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Report on Karangetang (Indonesia) — 31 January-6 February 2001

Smithsonian / US Geological Survey Weekly Volcanic Activity Report, 31 January-6 February 2001
Managing Editor: Gari Mayberry

Please cite this report as:

Global Volcanism Program, 2001. Report on Karangetang (Indonesia). In: Mayberry, G (ed.), Weekly Volcanic Activity Report, 31 January-6 February 2001. Smithsonian Institution and US Geological Survey.

Volcano Profile |  Weekly Report (31 January-6 February 2001)


Karangetang

Indonesia

2.781°N, 125.407°E; summit elev. 1797 m

All times are local (unless otherwise noted)


The VSI reported that during 23-29 January explosive activity continued, with explosions on both 25 and 28 January. At 2227 on 25 January a minor explosion produced a thick ash plume that rose 700 m above the volcano, blew to the W, and dropped ash over the sea. The explosion also produced a lava avalanche that traveled ~1,250 m down the Kelitu River. The second explosion during the report period occurred at 2109 on 28 January and produced a Strombolian-type eruption with glowing ejecta that reached up to 300 m above the crater. In addition, a black ash-filled plume rose to ~1 km above the volcano. The explosion opened a new crater in the lava dome and produced a lava avalanche that traveled ~1.5 km down the W slope of the volcano. The volcano remained at Alert Level 2 (on a scale of 1-4).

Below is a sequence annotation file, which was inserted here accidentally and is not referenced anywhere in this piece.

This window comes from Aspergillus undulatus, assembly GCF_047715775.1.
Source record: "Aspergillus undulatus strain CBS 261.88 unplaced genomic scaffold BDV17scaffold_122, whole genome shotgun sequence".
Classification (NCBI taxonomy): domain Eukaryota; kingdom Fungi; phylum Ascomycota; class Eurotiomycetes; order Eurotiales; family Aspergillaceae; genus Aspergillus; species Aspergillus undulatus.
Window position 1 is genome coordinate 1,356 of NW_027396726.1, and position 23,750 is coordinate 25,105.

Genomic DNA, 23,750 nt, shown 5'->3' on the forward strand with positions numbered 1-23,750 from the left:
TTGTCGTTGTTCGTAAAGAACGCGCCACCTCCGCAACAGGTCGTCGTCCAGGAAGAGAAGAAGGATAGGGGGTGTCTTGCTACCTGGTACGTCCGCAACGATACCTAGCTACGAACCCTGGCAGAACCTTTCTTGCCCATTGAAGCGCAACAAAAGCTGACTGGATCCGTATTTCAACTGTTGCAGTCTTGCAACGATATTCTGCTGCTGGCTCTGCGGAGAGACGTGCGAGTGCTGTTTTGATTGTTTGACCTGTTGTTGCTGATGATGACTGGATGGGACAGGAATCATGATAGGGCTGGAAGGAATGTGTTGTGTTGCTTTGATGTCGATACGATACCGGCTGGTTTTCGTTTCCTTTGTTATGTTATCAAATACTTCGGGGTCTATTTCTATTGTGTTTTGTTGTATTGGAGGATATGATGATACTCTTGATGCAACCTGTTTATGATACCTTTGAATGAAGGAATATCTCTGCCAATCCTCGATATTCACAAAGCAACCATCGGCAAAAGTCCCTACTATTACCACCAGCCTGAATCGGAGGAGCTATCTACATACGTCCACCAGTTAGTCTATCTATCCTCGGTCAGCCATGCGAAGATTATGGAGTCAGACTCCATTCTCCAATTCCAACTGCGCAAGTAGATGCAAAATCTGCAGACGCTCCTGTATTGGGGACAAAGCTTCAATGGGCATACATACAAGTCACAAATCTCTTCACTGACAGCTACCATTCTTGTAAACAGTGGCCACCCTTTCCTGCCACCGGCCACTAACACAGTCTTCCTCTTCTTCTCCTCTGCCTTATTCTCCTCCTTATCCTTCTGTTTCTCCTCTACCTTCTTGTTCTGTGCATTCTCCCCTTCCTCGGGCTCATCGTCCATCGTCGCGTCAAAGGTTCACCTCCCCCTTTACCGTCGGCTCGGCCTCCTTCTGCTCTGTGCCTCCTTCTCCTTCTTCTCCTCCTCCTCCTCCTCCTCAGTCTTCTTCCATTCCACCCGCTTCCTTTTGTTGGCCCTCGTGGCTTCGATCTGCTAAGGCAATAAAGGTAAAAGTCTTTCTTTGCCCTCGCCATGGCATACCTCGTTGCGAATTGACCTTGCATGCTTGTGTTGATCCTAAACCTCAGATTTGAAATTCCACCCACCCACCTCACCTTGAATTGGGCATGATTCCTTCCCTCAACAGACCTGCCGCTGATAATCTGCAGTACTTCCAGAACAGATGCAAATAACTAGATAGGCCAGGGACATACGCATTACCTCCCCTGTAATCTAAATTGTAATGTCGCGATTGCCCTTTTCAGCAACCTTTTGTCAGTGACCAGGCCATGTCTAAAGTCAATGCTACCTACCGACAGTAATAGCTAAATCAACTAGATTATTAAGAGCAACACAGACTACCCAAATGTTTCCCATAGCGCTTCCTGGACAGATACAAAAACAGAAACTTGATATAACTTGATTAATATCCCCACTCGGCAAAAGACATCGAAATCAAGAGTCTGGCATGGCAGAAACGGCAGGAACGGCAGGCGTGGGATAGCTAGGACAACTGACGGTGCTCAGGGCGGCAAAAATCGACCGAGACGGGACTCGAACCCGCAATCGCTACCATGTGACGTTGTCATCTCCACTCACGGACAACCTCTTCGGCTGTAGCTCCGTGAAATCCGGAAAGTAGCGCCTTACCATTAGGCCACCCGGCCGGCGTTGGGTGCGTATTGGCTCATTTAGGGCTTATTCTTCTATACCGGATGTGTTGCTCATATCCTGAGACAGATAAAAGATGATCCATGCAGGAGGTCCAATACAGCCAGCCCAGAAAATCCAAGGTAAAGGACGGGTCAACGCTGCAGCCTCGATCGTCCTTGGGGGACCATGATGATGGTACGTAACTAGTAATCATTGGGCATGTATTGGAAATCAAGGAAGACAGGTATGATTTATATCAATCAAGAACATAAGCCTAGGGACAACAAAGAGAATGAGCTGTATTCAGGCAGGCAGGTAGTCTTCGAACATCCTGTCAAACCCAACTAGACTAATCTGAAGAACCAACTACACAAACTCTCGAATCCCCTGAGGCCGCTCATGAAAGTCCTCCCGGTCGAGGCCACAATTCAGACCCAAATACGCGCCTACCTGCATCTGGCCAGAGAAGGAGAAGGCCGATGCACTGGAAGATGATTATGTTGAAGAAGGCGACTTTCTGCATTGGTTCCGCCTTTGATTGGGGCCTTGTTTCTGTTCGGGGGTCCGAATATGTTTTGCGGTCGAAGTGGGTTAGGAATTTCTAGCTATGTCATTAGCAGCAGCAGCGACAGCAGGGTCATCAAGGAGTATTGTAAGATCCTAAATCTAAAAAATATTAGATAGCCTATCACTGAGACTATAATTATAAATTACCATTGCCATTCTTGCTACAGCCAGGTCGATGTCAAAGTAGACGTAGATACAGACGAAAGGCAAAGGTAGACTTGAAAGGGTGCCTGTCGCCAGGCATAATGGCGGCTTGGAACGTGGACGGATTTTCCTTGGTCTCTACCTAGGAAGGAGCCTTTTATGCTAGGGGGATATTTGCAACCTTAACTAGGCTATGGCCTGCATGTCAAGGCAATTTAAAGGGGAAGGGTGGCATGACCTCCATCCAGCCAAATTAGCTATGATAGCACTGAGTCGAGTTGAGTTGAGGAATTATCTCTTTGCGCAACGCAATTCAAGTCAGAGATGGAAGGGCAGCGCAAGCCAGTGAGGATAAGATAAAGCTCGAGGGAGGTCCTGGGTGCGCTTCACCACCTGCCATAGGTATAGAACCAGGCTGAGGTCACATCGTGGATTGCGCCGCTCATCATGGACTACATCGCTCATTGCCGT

Geologic Background. Karangetang (Api Siau) volcano lies at the northern end of the island of Siau, about 125 km NNE of the NE-most point of Sulawesi island. The stratovolcano contains five summit craters along a N-S line. It is one of Indonesia's most active volcanoes, with more than 40 eruptions recorded since 1675 and many additional small eruptions that were not documented in the historical record (Catalog of Active Volcanoes of the World: Neumann van Padang, 1951). Twentieth-century eruptions have included frequent explosive activity sometimes accompanied by pyroclastic flows and lahars. Lava dome growth has occurred in the summit craters; collapse of lava flow fronts have produced pyroclastic flows.

Source: Pusat Vulkanologi dan Mitigasi Bencana Geologi (PVMBG, also known as CVGHM)